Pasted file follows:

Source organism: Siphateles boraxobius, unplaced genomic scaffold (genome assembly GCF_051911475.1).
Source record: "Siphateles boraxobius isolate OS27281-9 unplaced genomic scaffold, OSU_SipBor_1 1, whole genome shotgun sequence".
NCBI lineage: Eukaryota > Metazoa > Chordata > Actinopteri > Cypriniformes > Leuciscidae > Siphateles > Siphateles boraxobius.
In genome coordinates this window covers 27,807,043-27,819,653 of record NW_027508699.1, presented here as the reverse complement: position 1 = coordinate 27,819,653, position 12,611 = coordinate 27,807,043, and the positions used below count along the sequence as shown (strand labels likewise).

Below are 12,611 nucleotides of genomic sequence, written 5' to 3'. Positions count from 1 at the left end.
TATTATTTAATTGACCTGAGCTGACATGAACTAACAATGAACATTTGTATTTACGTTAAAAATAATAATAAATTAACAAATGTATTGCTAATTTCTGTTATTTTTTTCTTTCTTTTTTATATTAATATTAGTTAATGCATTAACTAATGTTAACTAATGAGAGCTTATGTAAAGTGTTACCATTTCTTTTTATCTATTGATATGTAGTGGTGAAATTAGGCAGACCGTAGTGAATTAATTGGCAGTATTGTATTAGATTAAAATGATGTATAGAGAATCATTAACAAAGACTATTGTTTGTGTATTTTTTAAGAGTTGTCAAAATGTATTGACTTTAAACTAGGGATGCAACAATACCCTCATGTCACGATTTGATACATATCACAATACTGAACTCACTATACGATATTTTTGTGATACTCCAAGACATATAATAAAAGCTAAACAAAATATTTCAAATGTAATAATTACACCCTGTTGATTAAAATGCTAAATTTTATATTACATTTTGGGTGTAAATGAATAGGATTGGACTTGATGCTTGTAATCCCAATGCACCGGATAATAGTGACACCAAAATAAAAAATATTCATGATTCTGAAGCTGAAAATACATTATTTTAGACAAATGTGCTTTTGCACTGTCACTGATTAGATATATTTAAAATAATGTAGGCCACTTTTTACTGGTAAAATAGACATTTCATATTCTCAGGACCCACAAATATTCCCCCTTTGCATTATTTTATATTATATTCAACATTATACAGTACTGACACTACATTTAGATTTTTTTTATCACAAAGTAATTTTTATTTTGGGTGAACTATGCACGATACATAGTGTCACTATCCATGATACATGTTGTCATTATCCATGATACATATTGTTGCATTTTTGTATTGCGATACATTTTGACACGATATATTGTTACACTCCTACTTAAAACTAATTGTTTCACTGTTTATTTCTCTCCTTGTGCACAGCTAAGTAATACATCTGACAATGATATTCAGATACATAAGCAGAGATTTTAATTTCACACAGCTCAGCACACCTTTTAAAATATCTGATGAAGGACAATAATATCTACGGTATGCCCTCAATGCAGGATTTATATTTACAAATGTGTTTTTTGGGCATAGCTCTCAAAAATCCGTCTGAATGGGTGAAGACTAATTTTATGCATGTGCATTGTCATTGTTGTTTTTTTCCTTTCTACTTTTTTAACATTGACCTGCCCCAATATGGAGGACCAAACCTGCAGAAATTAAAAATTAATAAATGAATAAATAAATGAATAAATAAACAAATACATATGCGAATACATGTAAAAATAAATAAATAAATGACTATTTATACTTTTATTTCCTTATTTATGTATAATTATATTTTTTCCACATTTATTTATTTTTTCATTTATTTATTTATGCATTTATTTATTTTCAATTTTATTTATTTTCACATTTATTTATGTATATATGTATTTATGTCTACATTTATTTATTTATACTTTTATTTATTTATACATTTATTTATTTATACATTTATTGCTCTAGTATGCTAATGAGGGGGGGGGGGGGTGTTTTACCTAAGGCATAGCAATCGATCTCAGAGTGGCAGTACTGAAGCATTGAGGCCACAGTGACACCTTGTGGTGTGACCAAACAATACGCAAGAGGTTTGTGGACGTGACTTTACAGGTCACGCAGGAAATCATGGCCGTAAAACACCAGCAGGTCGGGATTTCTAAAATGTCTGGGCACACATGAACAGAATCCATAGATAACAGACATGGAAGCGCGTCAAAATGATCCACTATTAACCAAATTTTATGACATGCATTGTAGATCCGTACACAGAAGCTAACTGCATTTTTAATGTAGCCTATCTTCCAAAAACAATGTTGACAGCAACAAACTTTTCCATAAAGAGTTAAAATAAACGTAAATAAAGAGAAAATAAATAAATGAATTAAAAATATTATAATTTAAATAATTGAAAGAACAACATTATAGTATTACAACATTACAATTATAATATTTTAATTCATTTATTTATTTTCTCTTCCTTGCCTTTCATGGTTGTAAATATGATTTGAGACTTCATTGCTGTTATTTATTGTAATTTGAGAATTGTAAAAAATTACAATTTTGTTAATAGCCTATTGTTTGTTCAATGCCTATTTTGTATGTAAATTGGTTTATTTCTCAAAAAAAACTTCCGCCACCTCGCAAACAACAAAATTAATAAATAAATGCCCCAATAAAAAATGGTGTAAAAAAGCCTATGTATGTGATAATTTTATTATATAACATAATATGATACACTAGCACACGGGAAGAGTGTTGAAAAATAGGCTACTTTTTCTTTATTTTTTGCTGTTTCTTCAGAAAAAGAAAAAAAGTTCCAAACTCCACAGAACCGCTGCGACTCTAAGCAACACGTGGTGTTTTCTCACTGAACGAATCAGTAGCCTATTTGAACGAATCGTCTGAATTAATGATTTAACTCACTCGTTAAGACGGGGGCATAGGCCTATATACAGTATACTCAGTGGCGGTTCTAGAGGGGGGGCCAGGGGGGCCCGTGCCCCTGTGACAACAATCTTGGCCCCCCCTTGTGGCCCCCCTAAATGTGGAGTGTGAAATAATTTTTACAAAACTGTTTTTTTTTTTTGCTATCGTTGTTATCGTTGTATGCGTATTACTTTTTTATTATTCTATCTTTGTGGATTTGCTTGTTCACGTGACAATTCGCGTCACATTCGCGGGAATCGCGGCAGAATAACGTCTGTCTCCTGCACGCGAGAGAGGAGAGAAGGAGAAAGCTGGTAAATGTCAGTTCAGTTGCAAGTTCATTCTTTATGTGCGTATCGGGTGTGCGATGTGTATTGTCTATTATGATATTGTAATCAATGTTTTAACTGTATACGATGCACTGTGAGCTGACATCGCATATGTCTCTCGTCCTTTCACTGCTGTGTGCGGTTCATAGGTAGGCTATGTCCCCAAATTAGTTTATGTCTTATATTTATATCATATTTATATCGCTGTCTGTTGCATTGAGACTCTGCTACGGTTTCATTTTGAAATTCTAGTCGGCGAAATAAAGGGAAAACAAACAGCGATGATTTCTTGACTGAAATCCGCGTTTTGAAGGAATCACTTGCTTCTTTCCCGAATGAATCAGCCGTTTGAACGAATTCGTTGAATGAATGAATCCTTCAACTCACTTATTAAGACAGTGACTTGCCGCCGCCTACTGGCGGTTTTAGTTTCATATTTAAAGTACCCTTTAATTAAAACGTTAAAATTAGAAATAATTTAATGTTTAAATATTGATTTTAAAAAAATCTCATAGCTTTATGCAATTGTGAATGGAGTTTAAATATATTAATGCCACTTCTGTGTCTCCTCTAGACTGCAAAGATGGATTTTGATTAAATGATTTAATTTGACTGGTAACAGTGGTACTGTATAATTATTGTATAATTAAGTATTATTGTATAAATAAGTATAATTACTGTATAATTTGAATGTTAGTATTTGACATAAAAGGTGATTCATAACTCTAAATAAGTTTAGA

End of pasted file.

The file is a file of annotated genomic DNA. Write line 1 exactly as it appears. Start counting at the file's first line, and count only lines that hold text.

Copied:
Source organism: Siphateles boraxobius, unplaced genomic scaffold (genome assembly GCF_051911475.1).